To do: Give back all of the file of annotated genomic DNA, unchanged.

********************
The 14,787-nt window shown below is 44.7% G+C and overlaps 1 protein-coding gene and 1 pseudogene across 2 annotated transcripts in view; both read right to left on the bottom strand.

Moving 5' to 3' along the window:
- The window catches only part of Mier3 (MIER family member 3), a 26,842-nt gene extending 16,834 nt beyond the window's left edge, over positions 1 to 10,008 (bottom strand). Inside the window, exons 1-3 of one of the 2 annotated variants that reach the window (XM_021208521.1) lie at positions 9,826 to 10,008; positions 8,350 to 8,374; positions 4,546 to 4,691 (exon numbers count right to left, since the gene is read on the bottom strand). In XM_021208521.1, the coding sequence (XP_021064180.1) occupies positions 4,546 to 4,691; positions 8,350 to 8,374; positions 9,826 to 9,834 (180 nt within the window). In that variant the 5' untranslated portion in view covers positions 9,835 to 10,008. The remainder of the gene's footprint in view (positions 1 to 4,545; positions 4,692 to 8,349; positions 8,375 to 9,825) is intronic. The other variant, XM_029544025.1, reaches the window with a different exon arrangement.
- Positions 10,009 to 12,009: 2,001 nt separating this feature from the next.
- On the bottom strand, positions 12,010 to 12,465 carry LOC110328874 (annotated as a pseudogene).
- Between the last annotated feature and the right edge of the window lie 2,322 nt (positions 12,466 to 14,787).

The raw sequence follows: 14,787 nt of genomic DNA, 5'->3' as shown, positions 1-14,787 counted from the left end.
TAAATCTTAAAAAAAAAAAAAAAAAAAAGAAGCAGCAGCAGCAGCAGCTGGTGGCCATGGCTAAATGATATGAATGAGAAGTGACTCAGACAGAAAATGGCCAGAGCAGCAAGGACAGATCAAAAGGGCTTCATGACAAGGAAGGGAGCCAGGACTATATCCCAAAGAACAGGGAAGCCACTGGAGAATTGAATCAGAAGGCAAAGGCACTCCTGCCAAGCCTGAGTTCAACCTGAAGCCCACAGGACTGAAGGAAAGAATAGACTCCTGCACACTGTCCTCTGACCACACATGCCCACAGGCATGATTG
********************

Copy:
The 14,787-nt window shown below is 44.7% G+C and overlaps 1 protein-coding gene and 1 pseudogene across 2 annotated transcripts in view; both read right to left on the bottom strand.

Moving 5' to 3' along the window:
- The window catches only part of Mier3 (MIER family member 3), a 26,842-nt gene extending 16,834 nt beyond the window's left edge, over positions 1 to 10,008 (bottom strand). Inside the window, exons 1-3 of one of the 2 annotated variants that reach the window (XM_021208521.1) lie at positions 9,826 to 10,008; positions 8,350 to 8,374; positions 4,546 to 4,691 (exon numbers count right to left, since the gene is read on the bottom strand). In XM_021208521.1, the coding sequence (XP_021064180.1) occupies positions 4,546 to 4,691; positions 8,350 to 8,374; positions 9,826 to 9,834 (180 nt within the window). In that variant the 5' untranslated portion in view covers positions 9,835 to 10,008. The remainder of the gene's footprint in view (positions 1 to 4,545; positions 4,692 to 8,349; positions 8,375 to 9,825) is intronic. The other variant, XM_029544025.1, reaches the window with a different exon arrangement.
- Positions 10,009 to 12,009: 2,001 nt separating this feature from the next.
- On the bottom strand, positions 12,010 to 12,465 carry LOC110328874 (annotated as a pseudogene).
- Between the last annotated feature and the right edge of the window lie 2,322 nt (positions 12,466 to 14,787).

The raw sequence follows: 14,787 nt of genomic DNA, 5'->3' as shown, positions 1-14,787 counted from the left end.
TAAATCTTAAAAAAAAAAAAAAAAAAAAGAAGCAGCAGCAGCAGCAGCTGGTGGCCATGGCTAAATGATATGAATGAGAAGTGACTCAGACAGAAAATGGCCAGAGCAGCAAGGACAGATCAAAAGGGCTTCATGACAAGGAAGGGAGCCAGGACTATATCCCAAAGAACAGGGAAGCCACTGGAGAATTGAATCAGAAGGCAAAGGCACTCCTGCCAAGCCTGAGTTCAACCTGAAGCCCACAGGACTGAAGGAAAGAATAGACTCCTGCACACTGTCCTCTGACCACACATGCCCACAGGCATGATTG